If you plan to fly on a short-haul flight, chances are high that you will find yourself on an aircraft from either the Boeing 737 or Airbus A320 family. After all, with over 10,000 737s built and almost 10,000 A320s (and A318s, A319s, etc.) built, they are the two best-selling airliners in history.
In this article, I’ll compare these two narrowbodies from a number of different viewpoints just like I did with the Boeing 747 and Airbus A380 before.
So, let’s get the 737 vs. A320 battle started!
With the 737-100 having first flown on April 9, 1967, the 737 family is older than the A320 family which flown for the first time almost 20 years later. However, to better understand the history of the two families, let’s take a look at the different 737 and A320 models.
The 737 family can be divided into four separate series (or generations), two of which are no longer in production:
|Series||Models Included (* Planned)||First Flight||Last Delivery|
|Original||737-100, 737-200||April 9, 1967||1988|
|Classic||737-300, 737-400, 737-500||February 24, 1984||2000|
|Next Generation||737-600, 737-700, 737-800, 737-900||February 9, 1997||In Production|
|MAX||737 MAX 7*, 737 MAX 8, 737 MAX 9, 737 MAX 10*||January 29, 2016||In Production|
On the other hand, the A320 family includes only two generations of airliners, both of which are still in production:
|Series||Models Included||First Flight||Last Delivery|
|A320ceo||A318, A319, A320, A321||February 22, 1987||In Production|
|A320neo||A319neo, A320neo, A321neo||September 25, 2014||In Production|
As you can tell by looking at the tables above, the A320ceo series was introduced by Airbus as its response to Boeing’s 737 Classic series. And, Boeing’s new 737 MAX series was its response to the revamped A320neo series.
One more thing worth mentioning here is that while the 737 is the older of the two families, the A320 was the aircraft that pioneered the use of fly-by-wire technology in airliners.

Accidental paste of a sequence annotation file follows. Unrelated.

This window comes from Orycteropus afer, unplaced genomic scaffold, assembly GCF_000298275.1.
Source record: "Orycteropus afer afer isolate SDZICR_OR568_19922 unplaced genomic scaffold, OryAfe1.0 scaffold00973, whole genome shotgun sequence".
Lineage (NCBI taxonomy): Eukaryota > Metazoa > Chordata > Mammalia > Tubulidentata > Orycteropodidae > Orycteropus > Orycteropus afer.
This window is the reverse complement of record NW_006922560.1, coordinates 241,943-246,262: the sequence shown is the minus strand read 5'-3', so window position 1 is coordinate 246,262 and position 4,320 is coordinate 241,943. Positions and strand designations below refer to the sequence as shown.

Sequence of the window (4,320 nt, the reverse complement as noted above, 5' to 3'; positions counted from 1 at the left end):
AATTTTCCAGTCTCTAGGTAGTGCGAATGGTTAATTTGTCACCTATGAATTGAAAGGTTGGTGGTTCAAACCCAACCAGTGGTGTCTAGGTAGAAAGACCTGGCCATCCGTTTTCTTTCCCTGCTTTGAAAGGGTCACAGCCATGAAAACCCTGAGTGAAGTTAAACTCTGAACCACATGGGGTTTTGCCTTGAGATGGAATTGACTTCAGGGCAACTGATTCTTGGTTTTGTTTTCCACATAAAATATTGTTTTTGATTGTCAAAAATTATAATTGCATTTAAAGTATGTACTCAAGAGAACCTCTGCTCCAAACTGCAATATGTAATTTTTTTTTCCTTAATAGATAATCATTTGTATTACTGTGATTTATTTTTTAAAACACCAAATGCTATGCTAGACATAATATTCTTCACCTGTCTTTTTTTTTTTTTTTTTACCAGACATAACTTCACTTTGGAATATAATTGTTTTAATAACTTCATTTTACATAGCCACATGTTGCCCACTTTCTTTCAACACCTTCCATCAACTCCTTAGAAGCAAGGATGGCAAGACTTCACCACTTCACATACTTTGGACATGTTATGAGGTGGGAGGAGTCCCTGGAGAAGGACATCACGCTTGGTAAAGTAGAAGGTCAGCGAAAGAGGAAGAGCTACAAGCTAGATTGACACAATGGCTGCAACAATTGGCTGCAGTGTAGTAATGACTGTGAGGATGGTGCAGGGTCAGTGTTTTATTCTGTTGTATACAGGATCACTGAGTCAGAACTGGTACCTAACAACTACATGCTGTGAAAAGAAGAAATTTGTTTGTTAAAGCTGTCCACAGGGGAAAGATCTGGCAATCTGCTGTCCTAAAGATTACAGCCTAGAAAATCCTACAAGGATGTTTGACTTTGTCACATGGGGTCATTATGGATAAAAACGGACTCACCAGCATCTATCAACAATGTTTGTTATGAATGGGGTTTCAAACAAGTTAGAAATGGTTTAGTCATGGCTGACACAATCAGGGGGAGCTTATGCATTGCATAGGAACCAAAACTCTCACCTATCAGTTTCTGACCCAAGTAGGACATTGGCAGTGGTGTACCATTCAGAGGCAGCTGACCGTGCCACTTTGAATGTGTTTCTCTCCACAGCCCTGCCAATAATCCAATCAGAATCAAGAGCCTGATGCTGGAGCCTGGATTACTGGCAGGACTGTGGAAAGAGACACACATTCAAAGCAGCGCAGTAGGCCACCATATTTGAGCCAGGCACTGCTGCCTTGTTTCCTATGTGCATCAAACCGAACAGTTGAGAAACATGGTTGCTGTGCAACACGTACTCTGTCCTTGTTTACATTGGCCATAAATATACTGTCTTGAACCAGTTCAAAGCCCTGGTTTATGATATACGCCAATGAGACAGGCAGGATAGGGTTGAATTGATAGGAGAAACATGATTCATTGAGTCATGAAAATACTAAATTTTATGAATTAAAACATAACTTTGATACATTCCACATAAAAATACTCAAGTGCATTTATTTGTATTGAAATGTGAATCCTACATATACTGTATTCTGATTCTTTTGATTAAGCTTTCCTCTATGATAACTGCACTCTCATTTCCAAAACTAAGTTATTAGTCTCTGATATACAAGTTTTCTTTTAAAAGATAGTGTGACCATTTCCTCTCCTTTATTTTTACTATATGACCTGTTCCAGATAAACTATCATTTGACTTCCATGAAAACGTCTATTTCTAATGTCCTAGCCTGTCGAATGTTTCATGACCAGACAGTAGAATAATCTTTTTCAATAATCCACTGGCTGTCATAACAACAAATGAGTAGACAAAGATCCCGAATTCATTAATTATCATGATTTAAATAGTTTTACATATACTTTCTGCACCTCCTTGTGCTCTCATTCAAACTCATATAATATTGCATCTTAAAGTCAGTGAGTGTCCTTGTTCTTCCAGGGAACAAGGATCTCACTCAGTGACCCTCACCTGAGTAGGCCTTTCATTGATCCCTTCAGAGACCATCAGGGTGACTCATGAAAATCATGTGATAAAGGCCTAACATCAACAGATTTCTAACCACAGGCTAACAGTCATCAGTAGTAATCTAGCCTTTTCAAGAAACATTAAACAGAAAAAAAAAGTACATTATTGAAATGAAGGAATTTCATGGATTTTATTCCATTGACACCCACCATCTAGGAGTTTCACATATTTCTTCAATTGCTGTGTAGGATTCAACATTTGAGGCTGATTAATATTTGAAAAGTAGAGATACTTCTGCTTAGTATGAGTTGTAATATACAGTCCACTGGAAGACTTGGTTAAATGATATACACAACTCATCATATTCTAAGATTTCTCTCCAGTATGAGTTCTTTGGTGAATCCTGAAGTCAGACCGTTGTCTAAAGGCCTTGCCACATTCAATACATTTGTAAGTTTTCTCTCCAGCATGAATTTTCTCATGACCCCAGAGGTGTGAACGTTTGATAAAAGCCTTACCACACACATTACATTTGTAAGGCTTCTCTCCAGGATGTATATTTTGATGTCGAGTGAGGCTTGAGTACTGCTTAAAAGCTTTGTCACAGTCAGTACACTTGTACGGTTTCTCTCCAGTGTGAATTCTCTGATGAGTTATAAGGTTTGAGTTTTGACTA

All of the models in the 737 and A320 families are primarily designed for short- to medium-haul routes. Their exact range, though, depends on the exact model (and even sub-variant of that model) as well as whether the airframe has winglets installed or not).
I’m not going to get into too much detail here. But, I’ll introduce the models with the shortest and the longest range in each of the four series (737NG, 737 MAX, A320ceo, and A320neo) that are still in production.
Let’s start with the ones with the longest range:
|737 Next Gen||737-600||3,235 nm (5,991 km)|
|737 MAX||737 MAX 7||3,850 nm (7,130 km)|
|A320ceo||A320 with Sharklets||3,750 nm (6,945 km)|
|A320neo||A321XLR||4,700 nm (8,700 km)|
And, below are the models with the shortest range:
|737 Next Gen||737-800||2,935 nm (5,436 km)|
|737 MAX||737 MAX 10||3,300 nm (6,110 km)|
|A320ceo||A318||3,100 nm (5,741 km)|
|A320neo||A320neo||3,500 nm (6,500 km)|
To sum up the above, the shortest-range aircraft of all the compared models is the Airbus A318. The longest-range one is the A321XLR – the extra long range version of the A321neo. With a range of 4,700 nautical miles, it can fly non-stop from London all the way to the US West Coast or Russian Far East.
The 737 family and A320 family aircraft can carry anywhere between about 150 and 220 passengers depending on the model. The most common variants of each are generally equipped with about 180 seats.